Earliest animal footprints found in China

  • Earliest animal footprints found in China

Earliest animal footprints found in China

This remarkable discovery is hailed in a study, published yesterday in the journal Science Advances by a research team from Virginia Tech University in the USA and the Nanjing Institute of Geology and Palaeontology (NIGP) of the Chinese Academy of Sciences.

The 550-million-year-old tracks measure only a few millimetres in width, and consist of two rows of imprints arranged in what the researchers describe as a "poorly organised series or repeated groups", which could be due to variations in gait, pace, or interactions with the surface of what was once an ancient riverbed. That's hundreds of millions of years before dinosaurs started roaming Earth, about 245 million years ago.

The characteristics of the trackways indicated that they were produced by bilaterian animals with paired appendages that raised the animal body above the water-sediment interface.

However, this creature - which provides the earliest evidence of an animal with legs - would have existed around 10 million years before then.

Researchers believe they may have been a type of arthropod - the family of animals with jointed limbs that includes insects and crustaceans, or something akin to a legged worm.

Until now, there had been no evidence of limbed creatures prior to the Cambrian Explosion, say the researchers from Virginia Tech in the US. As the Inquisitr previously reported, up until that historic event, which lasted for 20-25 million years and gave rise to most of the major animal groups on the planet, animal life on Earth was limited to simpler, single-celled or multicellular organisms.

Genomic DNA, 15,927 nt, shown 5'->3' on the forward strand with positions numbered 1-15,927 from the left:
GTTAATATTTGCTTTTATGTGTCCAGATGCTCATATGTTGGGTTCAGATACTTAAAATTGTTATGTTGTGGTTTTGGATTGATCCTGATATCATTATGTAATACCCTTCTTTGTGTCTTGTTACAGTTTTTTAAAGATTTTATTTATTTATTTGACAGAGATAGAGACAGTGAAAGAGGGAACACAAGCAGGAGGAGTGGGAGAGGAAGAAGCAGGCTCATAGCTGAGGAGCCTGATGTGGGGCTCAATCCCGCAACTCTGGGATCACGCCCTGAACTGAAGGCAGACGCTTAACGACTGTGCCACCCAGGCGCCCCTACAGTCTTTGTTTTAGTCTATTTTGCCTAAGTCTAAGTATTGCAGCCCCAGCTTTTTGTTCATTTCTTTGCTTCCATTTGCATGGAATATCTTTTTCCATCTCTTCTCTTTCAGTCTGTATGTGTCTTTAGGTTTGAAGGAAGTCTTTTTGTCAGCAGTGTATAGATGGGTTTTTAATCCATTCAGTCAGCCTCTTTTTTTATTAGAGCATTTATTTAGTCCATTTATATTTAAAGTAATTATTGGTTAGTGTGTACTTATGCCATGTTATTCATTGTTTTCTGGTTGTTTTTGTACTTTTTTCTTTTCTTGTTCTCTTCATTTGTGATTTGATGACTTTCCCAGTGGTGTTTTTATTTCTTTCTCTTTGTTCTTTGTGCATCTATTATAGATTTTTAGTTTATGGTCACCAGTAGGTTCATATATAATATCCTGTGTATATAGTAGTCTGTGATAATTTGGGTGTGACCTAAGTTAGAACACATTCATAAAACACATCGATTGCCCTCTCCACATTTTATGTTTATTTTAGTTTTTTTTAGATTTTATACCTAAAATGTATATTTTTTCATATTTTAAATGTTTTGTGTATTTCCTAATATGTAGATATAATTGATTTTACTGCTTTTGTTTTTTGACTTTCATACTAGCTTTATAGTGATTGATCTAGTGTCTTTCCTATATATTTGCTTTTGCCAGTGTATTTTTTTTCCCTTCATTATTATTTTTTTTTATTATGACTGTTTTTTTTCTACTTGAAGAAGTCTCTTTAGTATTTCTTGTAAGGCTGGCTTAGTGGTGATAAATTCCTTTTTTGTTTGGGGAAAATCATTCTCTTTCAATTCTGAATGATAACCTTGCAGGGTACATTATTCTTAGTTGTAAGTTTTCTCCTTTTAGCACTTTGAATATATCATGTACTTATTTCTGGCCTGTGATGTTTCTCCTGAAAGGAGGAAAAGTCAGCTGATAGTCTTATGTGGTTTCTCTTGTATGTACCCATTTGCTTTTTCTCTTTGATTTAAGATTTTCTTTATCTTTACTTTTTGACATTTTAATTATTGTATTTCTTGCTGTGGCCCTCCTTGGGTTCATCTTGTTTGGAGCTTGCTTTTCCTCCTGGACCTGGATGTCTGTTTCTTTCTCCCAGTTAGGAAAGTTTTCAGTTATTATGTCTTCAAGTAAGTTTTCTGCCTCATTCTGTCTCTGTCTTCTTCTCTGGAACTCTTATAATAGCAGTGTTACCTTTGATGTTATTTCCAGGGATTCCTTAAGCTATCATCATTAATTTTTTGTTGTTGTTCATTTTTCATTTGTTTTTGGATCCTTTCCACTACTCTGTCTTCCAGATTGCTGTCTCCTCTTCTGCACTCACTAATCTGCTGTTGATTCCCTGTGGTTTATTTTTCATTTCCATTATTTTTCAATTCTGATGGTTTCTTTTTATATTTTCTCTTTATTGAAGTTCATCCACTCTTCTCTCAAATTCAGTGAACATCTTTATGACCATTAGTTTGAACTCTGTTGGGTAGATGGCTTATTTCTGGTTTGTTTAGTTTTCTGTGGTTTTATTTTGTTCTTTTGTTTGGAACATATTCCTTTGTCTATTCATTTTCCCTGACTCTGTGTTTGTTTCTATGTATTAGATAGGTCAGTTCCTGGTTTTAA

But these new fossils date back to the Ediacaran Period, which lasted between 635 and 541million years ago. Until the current discovery, however, no fossil record of animal appendages had been found in the Ediacaran Period. Take that, rest of the pre-Cambrian life forms!

"It is important to know when the first appendages appeared, and in what animals, because this can tell us when and how animals began to change to the Earth in a particular way", Xiao said.

He added: "At least three living groups of animals have paired appendages (represented by arthropods, such as bumblebees; annelids, such as bristle worms; and tetrapods, such as humans)".

The animal appears to have paused from time to time, since the trackways appear to be connected to burrows that may have been dug into the sediment, "perhaps to mine oxygen and food", said the report.

The researchers speculate that the same creature left both the tracks and the burrows, suggesting an animal that scurried and tunneled its way across the ground.